Murray State Theses and Dissertations


Often, the assumption is made that the results of the various laboratory tests being run are accurate, and that abnormal results reflect a physiologic change occurring in the patient. Unfortunately, this assumption is not always true. Inaccurate results, for various reasons, are an inherent part of diagnostic testing. Having inaccurate results is often worse than having no results at all, because they can lead to an incorrect diagnosis or result in unnecessary testing, wasting the client’s financial resources, or potentially expose the patient to unnecessary risks in pursuit of the cause of an abnormality that does not exist. With appropriate attention, these can be minimized. The purpose of this study was to evaluate how the time from blood collection to centrifugation effect equine plasma insulin values. For this study, jugular blood samples were collected from 10 horses. Twelve 5 mL Idexx EDTA tubes were collected one time from each horse. Blood tubes were stored in a 4°C refrigerator until being centrifuged for plasma collection. Samples were centrifuged at various intervals from the time of collection: 15 min post collection, and then at 4, 8, 12, 24, and 36 hr 2500 rpm for 10 minutes and plasma collected. Plasma insulin was evaluated by two separate laboratories, Lab A and Lab B. ANOVA single factor was utilized to determine whether time from sample collection to centrifugation was significantly different. Data was analyzed at P=0.05 for all statistical tests. Labs A and B plasma insulin concentrations were compared at each sample time using a two-sample T-test assuming unequal variances for the means. There was no significant difference between centrifuge times within each lab (P= 0.982). However, when comparing each sample time between laboratories, there was a significant difference at 4 hrs and 36 hrs (P= 0.024 and P=0.038). Further research is needed to evaluate when time from blood collection to centrifugation affects equine plasma insulin values in order to assure when veterinarians would know if a sample were to be viable.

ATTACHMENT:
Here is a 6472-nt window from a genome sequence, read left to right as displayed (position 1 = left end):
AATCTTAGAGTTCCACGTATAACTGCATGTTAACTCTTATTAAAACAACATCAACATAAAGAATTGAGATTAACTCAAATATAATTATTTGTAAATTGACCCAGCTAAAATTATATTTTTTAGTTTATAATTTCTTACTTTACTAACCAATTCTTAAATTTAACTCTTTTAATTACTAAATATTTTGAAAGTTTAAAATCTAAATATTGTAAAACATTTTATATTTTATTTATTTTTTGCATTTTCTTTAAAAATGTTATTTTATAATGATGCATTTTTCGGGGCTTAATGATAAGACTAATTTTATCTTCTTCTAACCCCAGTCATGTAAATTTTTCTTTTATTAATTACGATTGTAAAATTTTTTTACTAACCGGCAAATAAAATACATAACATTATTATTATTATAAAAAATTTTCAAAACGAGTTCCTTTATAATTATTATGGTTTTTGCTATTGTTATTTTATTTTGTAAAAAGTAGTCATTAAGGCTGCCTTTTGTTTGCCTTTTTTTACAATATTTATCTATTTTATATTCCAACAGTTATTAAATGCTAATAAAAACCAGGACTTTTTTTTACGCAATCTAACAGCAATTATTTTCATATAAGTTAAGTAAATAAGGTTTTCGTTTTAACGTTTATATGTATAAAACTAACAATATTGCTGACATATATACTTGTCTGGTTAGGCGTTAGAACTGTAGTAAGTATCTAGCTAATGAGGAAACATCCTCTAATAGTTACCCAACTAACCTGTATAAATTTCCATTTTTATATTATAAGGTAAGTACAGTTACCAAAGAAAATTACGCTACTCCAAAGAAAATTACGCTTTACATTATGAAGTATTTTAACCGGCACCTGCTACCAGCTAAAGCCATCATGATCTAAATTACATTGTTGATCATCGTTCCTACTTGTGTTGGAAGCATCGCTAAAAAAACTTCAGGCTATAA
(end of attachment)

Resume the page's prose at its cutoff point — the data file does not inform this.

Year manuscript completed


Year degree awarded


Thesis Advisor

Dr. Shea Porr

Committee Chair

Shea Porr

Committee Member

Megan Taylor

Committee Member

Brittany Kirby

Document Type